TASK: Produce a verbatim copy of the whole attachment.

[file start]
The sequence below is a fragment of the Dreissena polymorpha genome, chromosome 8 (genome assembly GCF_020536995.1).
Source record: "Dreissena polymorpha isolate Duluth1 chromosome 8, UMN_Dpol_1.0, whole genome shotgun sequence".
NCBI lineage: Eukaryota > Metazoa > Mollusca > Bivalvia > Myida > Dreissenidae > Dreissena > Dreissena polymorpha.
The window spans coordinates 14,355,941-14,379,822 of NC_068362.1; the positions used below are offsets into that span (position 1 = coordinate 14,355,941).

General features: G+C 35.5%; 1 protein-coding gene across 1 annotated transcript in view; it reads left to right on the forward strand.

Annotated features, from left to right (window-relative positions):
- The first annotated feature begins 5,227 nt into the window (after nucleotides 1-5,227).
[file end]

The sequence below is a fragment of the Dreissena polymorpha genome, chromosome 8 (genome assembly GCF_020536995.1).
Source record: "Dreissena polymorpha isolate Duluth1 chromosome 8, UMN_Dpol_1.0, whole genome shotgun sequence".
NCBI lineage: Eukaryota > Metazoa > Mollusca > Bivalvia > Myida > Dreissenidae > Dreissena > Dreissena polymorpha.
The window spans coordinates 14,355,941-14,379,822 of NC_068362.1; the positions used below are offsets into that span (position 1 = coordinate 14,355,941).

General features: G+C 35.5%; 1 protein-coding gene across 1 annotated transcript in view; it reads left to right on the forward strand.

Annotated features, from left to right (window-relative positions):
- The first annotated feature begins 5,227 nt into the window (after nucleotides 1-5,227).